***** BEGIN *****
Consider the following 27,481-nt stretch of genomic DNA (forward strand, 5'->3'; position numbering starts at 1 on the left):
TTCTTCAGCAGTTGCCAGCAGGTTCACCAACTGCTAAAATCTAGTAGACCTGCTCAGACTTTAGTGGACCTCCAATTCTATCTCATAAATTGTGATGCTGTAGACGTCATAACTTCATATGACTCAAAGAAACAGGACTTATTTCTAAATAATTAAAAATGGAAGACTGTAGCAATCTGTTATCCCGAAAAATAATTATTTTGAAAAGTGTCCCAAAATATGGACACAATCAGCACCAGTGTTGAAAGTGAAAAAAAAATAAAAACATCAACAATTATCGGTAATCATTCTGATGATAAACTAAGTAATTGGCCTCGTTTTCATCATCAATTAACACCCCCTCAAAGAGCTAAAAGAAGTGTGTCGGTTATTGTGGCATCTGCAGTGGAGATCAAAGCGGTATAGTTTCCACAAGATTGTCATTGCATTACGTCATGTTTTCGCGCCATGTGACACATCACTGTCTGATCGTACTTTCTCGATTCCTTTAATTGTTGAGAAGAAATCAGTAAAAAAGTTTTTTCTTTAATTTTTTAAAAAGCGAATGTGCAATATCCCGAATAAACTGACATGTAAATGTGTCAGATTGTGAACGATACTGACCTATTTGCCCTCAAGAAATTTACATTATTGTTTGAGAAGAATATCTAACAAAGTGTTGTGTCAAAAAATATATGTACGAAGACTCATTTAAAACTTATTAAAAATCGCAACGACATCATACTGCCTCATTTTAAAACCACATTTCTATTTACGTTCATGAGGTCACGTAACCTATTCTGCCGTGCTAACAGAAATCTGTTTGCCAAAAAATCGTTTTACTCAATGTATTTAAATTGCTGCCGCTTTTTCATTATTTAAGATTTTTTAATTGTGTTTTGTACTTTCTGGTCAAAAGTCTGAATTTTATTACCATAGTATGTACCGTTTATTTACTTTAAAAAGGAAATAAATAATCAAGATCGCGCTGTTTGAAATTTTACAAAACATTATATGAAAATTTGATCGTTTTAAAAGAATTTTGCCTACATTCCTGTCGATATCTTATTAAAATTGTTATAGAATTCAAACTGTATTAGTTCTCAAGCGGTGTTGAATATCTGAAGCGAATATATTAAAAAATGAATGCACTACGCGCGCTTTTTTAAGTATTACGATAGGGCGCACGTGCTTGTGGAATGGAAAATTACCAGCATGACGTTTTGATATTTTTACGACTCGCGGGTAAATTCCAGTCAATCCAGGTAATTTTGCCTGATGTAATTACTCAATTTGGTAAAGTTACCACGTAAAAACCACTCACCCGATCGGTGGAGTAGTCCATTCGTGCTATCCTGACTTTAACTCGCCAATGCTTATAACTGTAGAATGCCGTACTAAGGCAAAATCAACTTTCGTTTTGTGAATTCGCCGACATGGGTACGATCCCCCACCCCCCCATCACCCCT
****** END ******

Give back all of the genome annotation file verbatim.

Consider the following 27,481-nt stretch of genomic DNA (forward strand, 5'->3'; position numbering starts at 1 on the left):
TTCTTCAGCAGTTGCCAGCAGGTTCACCAACTGCTAAAATCTAGTAGACCTGCTCAGACTTTAGTGGACCTCCAATTCTATCTCATAAATTGTGATGCTGTAGACGTCATAACTTCATATGACTCAAAGAAACAGGACTTATTTCTAAATAATTAAAAATGGAAGACTGTAGCAATCTGTTATCCCGAAAAATAATTATTTTGAAAAGTGTCCCAAAATATGGACACAATCAGCACCAGTGTTGAAAGTGAAAAAAAAATAAAAACATCAACAATTATCGGTAATCATTCTGATGATAAACTAAGTAATTGGCCTCGTTTTCATCATCAATTAACACCCCCTCAAAGAGCTAAAAGAAGTGTGTCGGTTATTGTGGCATCTGCAGTGGAGATCAAAGCGGTATAGTTTCCACAAGATTGTCATTGCATTACGTCATGTTTTCGCGCCATGTGACACATCACTGTCTGATCGTACTTTCTCGATTCCTTTAATTGTTGAGAAGAAATCAGTAAAAAAGTTTTTTCTTTAATTTTTTAAAAAGCGAATGTGCAATATCCCGAATAAACTGACATGTAAATGTGTCAGATTGTGAACGATACTGACCTATTTGCCCTCAAGAAATTTACATTATTGTTTGAGAAGAATATCTAACAAAGTGTTGTGTCAAAAAATATATGTACGAAGACTCATTTAAAACTTATTAAAAATCGCAACGACATCATACTGCCTCATTTTAAAACCACATTTCTATTTACGTTCATGAGGTCACGTAACCTATTCTGCCGTGCTAACAGAAATCTGTTTGCCAAAAAATCGTTTTACTCAATGTATTTAAATTGCTGCCGCTTTTTCATTATTTAAGATTTTTTAATTGTGTTTTGTACTTTCTGGTCAAAAGTCTGAATTTTATTACCATAGTATGTACCGTTTATTTACTTTAAAAAGGAAATAAATAATCAAGATCGCGCTGTTTGAAATTTTACAAAACATTATATGAAAATTTGATCGTTTTAAAAGAATTTTGCCTACATTCCTGTCGATATCTTATTAAAATTGTTATAGAATTCAAACTGTATTAGTTCTCAAGCGGTGTTGAATATCTGAAGCGAATATATTAAAAAATGAATGCACTACGCGCGCTTTTTTAAGTATTACGATAGGGCGCACGTGCTTGTGGAATGGAAAATTACCAGCATGACGTTTTGATATTTTTACGACTCGCGGGTAAATTCCAGTCAATCCAGGTAATTTTGCCTGATGTAATTACTCAATTTGGTAAAGTTACCACGTAAAAACCACTCACCCGATCGGTGGAGTAGTCCATTCGTGCTATCCTGACTTTAACTCGCCAATGCTTATAACTGTAGAATGCCGTACTAAGGCAAAATCAACTTTCGTTTTGTGAATTCGCCGACATGGGTACGATCCCCCACCCCCCCATCACCCCT